In 2009, I worked for an idiot within a park complex, which isn’t exactly germane but it needed to be said anyway, and came across this swarm of ants, and I do mean swarm; they were everywhere for roughly a four-meter-square section, even throughout the air and onto the trees, but I suspected that what you see here was the source, or as close as I could get above ground. Despite the creepiness of it, they were harmless and uninterested in my presence, so I could go in close and find that the smaller reds and the larger flying blacks were probably related, but that’s about all I can provide regarding the species or behavior. Still a damn lotta ants. And yes, I did end up with quite a few on me after leaning in this close, but they brushed away easily – I was mere geography to them.
Four years later I was engaged in pursuits only slightly less creepy (but a lot more useful and productive.)
Down at a lakeside park, I believe with a student, I came across some remarkably colorful bugs – true bugs – chowing down on hibiscus seeds, and did a few photos in situ, then collected at least one for more details shots and identification. They turned out to be Niesthrea louisianica nymphs, no common name, and the following day I got some wonderful closeups. For a given definition of ‘wonderful,’ anyway…
A year later I got away from the arthropods for a spell, lucky you.
The Girlfriend’s Sprog had to be in Greensboro for an MCAT exam, so the three of us decided to make a day of it, and while she was sweating bullets over how to treat Sphenopalatine ganglioneuralgia, The Girlfriend and I checked out a park, where I found these brilliant flowers. I have no idea what they are and haven’t seen them before or since, and my efforts to identify them turned up just one image, a stock photo without any identification whatsoever (which is disturbingly typical,) so that puts this site well ahead of Alamy Stock most of the time. since it’s rare that I don’t identify what you’re seeing.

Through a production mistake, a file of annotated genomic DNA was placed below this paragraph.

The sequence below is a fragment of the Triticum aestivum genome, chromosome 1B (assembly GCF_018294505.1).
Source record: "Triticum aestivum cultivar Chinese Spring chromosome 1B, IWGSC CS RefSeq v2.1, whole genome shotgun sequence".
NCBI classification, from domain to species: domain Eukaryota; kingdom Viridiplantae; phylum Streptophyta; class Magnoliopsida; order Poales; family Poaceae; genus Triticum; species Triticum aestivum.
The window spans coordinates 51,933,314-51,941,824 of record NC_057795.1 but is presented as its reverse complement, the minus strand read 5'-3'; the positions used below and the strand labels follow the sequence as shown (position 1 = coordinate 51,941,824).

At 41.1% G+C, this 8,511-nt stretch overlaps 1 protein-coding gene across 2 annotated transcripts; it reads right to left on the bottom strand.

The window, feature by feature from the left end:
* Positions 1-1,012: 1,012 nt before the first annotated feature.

And finally, in 2016 I was once again at Mason Farm Biological Reserve early in the morning.
The curious light interplay on this web of a trashline orbweaver (genus Cyclosa) caught my eye, since you can see that only certain strands shine so distinctly, while others don’t, and I can only speculate that those are the adhesive strands for entangling prey (not all strands in a web are sticky.) This appeared back then, along with another photo of a banded orbweaver, confirming that I had indeed featured one before this, but somehow the tags for either name didn’t want to appear in the list when I was writing that recent post.
That’s it for this week. Be sure to tune in next week! No ‘because’ in there, since I got nuthin’, but do it anyway.